All in the mind

Motivational speaker raises chuckles with thought-provoking anecdotes

Motivational speaker Ron Heller talks to Marco Island Noontime Rotary Club members during a luncheon at Hideaway Beach Club.

Photo by QUENTIN ROUX

Motivational speaker Ron Heller talks to Marco Island Noontime Rotary Club members during a luncheon at Hideaway Beach Club.

Motivational speaker Ron Heller saved his punchiest piece of philosophy for last.

It was a "little Johnny" story about how the youngster is on his way to a baseball game with ball and bat in hand.

Assuring himself he's the greatest hitter in the world, Johnny tosses up the ball and misses.

Undaunted, he tries once more, but again hits thin air.

After the third vain attempt, the boy decides on a 180-degree tack.

"I'm the greatest pitcher in the world," he declares.

About 100 Marco Island Noontime Rotarians enjoyed that one, as they did Heller's other playful banter with underlying messages.

During his lunchtime speech, the former baseball player, military man, TV show host, author and motivational speaker cross-referenced his latest project, a book called Three Minutes That Are Simply Fascinating. It is intended, he said, to provide philosophical direction in this fast-paced world, hence much of his advice was about the value of time.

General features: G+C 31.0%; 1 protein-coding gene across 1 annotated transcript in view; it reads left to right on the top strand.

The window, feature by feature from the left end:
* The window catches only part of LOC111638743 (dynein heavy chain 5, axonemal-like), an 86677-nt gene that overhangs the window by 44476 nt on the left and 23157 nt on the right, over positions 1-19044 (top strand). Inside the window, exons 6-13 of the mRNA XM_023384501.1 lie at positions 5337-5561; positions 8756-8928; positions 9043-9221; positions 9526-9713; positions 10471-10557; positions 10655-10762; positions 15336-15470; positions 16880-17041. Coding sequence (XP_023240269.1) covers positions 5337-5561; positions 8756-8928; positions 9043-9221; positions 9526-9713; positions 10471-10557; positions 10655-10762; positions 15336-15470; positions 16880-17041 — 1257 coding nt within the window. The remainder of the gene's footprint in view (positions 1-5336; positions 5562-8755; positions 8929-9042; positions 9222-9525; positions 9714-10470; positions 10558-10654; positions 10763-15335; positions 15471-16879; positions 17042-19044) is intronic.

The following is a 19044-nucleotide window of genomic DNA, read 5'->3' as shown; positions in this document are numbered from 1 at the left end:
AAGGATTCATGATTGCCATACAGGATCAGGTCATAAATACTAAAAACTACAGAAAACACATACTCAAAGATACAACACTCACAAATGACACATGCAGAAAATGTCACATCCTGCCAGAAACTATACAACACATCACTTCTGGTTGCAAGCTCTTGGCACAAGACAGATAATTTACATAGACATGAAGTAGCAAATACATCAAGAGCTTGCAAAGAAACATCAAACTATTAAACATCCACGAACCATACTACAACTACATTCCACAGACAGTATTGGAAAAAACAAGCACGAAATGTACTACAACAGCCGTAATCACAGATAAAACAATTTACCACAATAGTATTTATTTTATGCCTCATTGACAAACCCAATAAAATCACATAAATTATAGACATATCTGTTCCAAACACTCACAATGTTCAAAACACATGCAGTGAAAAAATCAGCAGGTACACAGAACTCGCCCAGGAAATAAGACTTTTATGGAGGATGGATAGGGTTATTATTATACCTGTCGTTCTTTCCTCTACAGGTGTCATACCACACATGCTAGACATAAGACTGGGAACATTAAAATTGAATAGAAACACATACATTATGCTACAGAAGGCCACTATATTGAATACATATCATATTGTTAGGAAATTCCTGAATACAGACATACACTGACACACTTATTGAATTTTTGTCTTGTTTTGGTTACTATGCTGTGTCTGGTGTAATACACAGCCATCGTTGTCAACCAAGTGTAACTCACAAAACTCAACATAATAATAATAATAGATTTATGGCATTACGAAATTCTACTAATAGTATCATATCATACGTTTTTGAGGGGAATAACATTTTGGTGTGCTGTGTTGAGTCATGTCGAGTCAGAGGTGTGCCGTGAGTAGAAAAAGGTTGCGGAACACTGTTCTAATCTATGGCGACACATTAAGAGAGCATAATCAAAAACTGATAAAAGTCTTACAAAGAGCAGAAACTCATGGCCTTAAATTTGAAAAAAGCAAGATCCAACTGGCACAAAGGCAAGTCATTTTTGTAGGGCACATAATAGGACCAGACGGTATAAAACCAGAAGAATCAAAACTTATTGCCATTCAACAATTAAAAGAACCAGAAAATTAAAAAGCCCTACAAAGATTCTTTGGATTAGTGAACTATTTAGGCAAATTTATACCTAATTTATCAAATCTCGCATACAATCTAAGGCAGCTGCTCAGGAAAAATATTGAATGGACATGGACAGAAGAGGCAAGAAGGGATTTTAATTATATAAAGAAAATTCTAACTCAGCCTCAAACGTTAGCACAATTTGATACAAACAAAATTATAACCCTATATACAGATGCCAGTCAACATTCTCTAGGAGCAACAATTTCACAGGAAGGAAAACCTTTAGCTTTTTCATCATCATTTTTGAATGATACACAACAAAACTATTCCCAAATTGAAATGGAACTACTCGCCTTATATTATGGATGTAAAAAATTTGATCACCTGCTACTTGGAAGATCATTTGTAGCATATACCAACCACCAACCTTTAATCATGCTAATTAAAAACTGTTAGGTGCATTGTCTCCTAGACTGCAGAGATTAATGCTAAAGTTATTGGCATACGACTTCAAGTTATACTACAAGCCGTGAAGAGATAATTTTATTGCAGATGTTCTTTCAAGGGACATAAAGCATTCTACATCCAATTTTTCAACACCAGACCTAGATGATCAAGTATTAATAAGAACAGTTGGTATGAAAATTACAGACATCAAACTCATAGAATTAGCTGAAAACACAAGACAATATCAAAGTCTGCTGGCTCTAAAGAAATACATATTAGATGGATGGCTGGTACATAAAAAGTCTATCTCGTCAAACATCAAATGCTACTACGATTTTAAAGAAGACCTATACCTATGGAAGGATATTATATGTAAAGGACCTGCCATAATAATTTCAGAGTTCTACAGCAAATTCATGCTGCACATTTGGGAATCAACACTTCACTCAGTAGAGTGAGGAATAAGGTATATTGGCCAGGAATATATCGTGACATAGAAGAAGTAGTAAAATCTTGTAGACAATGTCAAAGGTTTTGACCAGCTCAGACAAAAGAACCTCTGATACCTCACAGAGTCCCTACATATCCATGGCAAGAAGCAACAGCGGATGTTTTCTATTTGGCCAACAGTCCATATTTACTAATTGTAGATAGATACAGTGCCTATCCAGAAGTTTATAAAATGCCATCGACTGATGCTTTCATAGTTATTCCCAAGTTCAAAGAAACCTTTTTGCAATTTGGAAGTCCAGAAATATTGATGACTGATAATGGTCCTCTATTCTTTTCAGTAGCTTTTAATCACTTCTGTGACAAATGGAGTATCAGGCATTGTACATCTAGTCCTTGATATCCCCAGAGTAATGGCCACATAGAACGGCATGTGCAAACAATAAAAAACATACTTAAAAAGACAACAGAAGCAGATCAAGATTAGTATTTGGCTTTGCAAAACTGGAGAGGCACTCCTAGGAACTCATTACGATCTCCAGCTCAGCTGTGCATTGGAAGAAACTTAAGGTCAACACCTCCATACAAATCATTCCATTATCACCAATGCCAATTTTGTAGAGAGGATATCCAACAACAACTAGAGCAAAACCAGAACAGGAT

It was also about patience, persistence, awareness and understanding - which he illustrated with another tongue-in-cheek recollection.

A young man is smitten with a fellow bus passenger, but is too shy to approach her, so he mails anonymous love notes in her mailbox every day for a year before plucking up enough courage to knock on her door.

Paula Camposano-Robinson, Chair of the Marco Island Noontime Rotary Club's Programs and Speakers, enjoys one of Ron Heller's anecdotes.

Photo by QUENTIN ROUX

Paula Camposano-Robinson, Chair of the Marco Island Noontime Rotary Club's Programs and Speakers, enjoys one of Ron Heller's anecdotes.

A man answers the knock.

"She married the mailman," Heller said to more chuckles from the audience.

On a more direct note, Heller paid tribute to the charitable efforts of Rotarians, which he said deserve to garner newspaper headlines every day.

"They can, and do, change the world for the better," he said, referring in particular to the organization's help in eradicating polio worldwide, and also its more recent Tsunami relief efforts.

By contrast, he said, there are so many people who place their priorities on the way they look, how much they earn and what people think of them.

As a gesture, Heller offered copies of his books at a reduced price to the assembled Rotarians, assuring them the money would go into the organization's coffers.

© 2006 marconews.com. All rights reserved. This material may not be published, broadcast, rewritten or redistributed.

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